Tag Archives: movies

A Modest Rant

For me, the joy of any theatrical experience, be it a play, tv show, or movie, is immersing myself in what is being presented. Acting works because the audience willfully suspends their disbelief and says, “OK, we will buy that you are trapped in a submarine with your ex-wife” or whatever the scenario is. And in that one act of mutual agreement between actor and audience, magic is created. That’s how I approach all such entertainment. And it is very rare that a movie is so bad that I cannot suspend any disbelief at all and enjoy the movie (Kenneth Brannagh’s Frankenstein was one such movie. Yeesh!)

So, I have grow ever more frustrated with audiences in recent years. And before you roll your eyes and say that this is another one of those, “Damn these kids today!” old man posts, stay with me a moment. It’s not the damn kids (well, it sometimes is, but they are not the only problem.) It is people in general. People are far more selfish today than they were in the past. I remember movie experiences where the loud moron in the theater was the exception, not the rule. People generally enjoyed a production and respected the wishes of their fellow audience members to enjoy it as well. Collectively, we laughed, cried, cheered, booed, and otherwise enjoyed something together. When we needed to ask a question, we whispered so as to not disturb others.

But more and more people have become more selfish and self-centered. They don’t care about anyone else in the theater just their own selves. If they want to talk, they talk. They make no effort to be quiet about it. They use their phones or even throw popcorn at each other. Even parents of kids make no effort to teach their kids to whisper and be quiet in movies. If the kids ask a question or make a comment, the parents don’t quiet them and often answer just as loudly as their kids.

And it frustrates me to no end. Suspension of disbelief needs immersion. And while I can ignore a lot of things (popcorn chewing, wrapper crlnkling, coughing, etc. A conversation between people or other such behavior is too much. And that ruins the experience for me.

I go to movies far more rarely than I used to. It’s just too expensive to be that tense waiting for some inconsiderate jerk to ruin it. And when I go, I am generally not let down. Usually if the problem people are not near me, I can tune them out and enjoy myself. But if they are close by, I either have to move or do the one thing I hate doing: shush them. I’m non-confrontational by nature. I don’t like getting in people’s faces about anything. So, shushing someone is something I rarely ever do and is saved for the most obnoxious of cases.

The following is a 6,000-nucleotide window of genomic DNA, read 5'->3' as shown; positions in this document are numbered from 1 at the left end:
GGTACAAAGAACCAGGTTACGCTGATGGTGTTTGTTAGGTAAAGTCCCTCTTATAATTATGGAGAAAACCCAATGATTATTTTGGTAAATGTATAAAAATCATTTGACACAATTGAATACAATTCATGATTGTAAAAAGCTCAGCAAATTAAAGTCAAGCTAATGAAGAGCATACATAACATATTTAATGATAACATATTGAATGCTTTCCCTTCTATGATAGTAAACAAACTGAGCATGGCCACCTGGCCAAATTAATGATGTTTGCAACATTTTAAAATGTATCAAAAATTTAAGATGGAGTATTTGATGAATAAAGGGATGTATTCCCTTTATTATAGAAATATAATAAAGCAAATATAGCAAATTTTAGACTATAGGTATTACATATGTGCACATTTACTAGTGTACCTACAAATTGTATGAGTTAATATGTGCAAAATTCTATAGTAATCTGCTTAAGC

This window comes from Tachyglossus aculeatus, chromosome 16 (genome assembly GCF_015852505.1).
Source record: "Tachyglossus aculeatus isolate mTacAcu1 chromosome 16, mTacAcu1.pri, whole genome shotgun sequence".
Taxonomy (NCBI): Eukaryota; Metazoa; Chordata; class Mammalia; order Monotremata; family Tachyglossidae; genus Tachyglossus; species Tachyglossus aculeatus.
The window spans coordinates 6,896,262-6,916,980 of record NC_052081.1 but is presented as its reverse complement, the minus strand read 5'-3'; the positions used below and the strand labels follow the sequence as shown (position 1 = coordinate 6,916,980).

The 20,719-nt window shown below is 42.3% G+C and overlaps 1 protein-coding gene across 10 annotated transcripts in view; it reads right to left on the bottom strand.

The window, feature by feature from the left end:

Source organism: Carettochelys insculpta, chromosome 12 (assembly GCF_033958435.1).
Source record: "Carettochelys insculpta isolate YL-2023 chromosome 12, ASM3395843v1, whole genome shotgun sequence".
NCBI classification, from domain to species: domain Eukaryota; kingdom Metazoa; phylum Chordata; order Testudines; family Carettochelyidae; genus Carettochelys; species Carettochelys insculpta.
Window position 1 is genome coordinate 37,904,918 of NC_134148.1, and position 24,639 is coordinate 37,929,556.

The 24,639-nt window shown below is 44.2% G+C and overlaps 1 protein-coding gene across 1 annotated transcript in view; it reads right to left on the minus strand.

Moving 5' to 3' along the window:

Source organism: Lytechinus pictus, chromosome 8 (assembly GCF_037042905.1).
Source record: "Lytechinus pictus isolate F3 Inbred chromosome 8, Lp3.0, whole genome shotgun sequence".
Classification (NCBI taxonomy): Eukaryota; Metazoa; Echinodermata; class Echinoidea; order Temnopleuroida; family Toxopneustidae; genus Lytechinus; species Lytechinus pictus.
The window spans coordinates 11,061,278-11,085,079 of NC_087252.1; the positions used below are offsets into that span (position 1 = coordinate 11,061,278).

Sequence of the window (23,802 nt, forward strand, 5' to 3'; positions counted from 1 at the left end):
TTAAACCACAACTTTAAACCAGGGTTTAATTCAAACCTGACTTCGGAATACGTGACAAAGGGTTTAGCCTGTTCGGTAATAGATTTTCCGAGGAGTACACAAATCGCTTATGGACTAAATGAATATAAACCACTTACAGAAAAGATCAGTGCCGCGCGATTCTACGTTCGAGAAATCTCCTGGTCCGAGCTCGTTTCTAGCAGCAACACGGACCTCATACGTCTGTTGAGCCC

Twice in recent memory, I have had incredible experiences. The first was in Traverse City, MI at the gorgeous movie theater there in town where I saw The Artist. The audience was silent through the whole movie and we all had an amazing time watching a gorgeous movie. The other was tonight when we went to see The Martian.The audience was quiet and really into the movie. All except one person. And she just happened to be sitting next to me.

She sat to my left and was older than I am by at least a decade if not two. She and the man she was with came in during the previews and plopped down right next to me in the only open two seats left in our row. I politely let her have the arm rest and leaned a bit closer to Ann. Throughout the whole movie, she kept a running dialog with the man next to her. Generally in the form of questions. It was clear to me that she did not really understand a lot of what was going on. In one scene, something really bad happens to Matt Damon’s character and when he is upset and having a bit of a tantrum about it, she asked aloud, “What’s the matter with him?” Twice during the movie (both after the half-way mark when I just couldn’t take it anymore) I shushed her. The first time was a quiet “Shh.” The second time was a more annoyed, “SHHH.” Followed either by a “Please” or a “C’mon” or something similar. Neither time worked. She kept right on asking her inane questions. I never heard what the guy she was with said in reply. He clearly knew how to whisper. But it was enough to pull me out of a fantastic movie (and it was a fantastic movie) and be annoyed at her.